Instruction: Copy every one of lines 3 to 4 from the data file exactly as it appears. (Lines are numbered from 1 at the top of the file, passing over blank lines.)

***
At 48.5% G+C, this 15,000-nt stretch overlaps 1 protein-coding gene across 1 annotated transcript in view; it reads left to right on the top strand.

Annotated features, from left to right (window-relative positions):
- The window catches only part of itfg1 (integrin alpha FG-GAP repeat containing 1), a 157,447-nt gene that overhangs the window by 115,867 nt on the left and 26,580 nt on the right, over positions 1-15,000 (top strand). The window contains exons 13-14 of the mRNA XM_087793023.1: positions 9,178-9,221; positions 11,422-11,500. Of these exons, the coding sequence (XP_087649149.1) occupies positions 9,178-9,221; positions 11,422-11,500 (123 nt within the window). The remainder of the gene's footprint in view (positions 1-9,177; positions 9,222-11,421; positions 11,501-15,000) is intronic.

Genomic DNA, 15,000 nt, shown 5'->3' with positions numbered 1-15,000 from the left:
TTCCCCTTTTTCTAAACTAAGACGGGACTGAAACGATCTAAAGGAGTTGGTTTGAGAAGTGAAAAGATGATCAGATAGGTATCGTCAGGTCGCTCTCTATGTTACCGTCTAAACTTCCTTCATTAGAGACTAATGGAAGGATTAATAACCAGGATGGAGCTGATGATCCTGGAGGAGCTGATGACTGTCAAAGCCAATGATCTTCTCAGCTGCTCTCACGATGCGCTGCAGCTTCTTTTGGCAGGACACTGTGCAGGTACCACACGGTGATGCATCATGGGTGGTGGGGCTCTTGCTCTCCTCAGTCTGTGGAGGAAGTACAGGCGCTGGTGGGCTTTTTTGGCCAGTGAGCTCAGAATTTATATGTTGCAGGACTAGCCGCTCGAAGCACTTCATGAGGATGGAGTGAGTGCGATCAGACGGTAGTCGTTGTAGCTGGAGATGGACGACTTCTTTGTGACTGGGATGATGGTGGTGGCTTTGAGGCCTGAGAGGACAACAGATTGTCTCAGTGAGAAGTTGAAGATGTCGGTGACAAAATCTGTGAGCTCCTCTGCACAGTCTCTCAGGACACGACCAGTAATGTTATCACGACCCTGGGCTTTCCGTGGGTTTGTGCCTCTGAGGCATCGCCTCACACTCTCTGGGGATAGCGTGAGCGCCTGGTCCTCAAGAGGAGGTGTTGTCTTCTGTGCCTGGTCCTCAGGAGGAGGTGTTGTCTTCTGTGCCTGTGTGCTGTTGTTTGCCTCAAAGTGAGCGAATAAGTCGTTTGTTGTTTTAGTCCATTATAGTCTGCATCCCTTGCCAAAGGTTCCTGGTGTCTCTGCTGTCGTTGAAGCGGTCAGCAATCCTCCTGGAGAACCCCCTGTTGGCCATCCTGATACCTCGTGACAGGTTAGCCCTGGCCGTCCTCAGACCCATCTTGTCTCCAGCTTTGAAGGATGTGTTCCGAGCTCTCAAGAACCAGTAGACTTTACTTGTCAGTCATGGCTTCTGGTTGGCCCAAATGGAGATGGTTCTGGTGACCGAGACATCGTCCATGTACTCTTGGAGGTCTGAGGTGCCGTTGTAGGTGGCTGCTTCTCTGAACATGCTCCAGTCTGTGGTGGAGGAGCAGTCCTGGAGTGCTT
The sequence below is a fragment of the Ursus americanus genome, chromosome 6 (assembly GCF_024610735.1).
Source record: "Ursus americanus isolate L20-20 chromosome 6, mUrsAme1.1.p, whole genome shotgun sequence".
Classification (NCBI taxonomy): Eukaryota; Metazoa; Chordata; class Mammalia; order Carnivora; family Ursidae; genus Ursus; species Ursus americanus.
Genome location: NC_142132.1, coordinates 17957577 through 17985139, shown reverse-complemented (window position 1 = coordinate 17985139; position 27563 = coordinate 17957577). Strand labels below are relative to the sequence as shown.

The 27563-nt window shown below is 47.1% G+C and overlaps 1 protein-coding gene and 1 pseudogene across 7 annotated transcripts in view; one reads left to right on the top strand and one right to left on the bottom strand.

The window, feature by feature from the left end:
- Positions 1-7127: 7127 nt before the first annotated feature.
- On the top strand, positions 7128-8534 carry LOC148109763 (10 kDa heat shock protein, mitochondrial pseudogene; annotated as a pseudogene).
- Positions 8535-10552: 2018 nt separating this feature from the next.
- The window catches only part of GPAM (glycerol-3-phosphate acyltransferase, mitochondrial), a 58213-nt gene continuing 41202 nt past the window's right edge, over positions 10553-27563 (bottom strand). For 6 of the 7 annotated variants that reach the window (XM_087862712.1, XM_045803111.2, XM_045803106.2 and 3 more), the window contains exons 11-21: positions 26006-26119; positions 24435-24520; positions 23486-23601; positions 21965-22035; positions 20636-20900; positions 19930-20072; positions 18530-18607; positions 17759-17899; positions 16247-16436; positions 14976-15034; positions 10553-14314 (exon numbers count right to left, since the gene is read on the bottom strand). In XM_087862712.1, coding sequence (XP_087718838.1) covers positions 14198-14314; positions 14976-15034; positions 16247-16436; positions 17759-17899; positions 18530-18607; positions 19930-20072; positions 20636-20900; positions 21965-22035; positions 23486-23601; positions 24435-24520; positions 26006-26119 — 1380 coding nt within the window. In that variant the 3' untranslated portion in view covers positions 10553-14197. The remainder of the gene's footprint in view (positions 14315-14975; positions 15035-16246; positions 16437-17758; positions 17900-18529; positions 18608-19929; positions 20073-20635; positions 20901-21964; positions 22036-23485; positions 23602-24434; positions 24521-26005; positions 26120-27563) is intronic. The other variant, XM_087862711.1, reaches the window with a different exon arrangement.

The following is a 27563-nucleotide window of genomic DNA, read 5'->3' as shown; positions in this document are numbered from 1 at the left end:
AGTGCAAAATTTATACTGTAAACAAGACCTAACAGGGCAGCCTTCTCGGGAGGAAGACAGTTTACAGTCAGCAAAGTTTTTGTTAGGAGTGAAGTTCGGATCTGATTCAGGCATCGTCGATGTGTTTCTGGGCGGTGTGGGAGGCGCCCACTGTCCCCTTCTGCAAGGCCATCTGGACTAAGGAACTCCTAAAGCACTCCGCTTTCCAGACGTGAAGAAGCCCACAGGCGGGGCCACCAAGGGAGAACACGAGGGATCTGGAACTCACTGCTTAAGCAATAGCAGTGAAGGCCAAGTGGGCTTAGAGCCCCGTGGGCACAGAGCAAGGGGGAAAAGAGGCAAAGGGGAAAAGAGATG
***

- The window catches only part of itfg1 (integrin alpha FG-GAP repeat containing 1), a 157,447-nt gene that overhangs the window by 115,867 nt on the left and 26,580 nt on the right, over positions 1-15,000 (top strand). The window contains exons 13-14 of the mRNA XM_087793023.1: positions 9,178-9,221; positions 11,422-11,500. Of these exons, the coding sequence (XP_087649149.1) occupies positions 9,178-9,221; positions 11,422-11,500 (123 nt within the window). The remainder of the gene's footprint in view (positions 1-9,177; positions 9,222-11,421; positions 11,501-15,000) is intronic.

Genomic DNA, 15,000 nt, shown 5'->3' with positions numbered 1-15,000 from the left: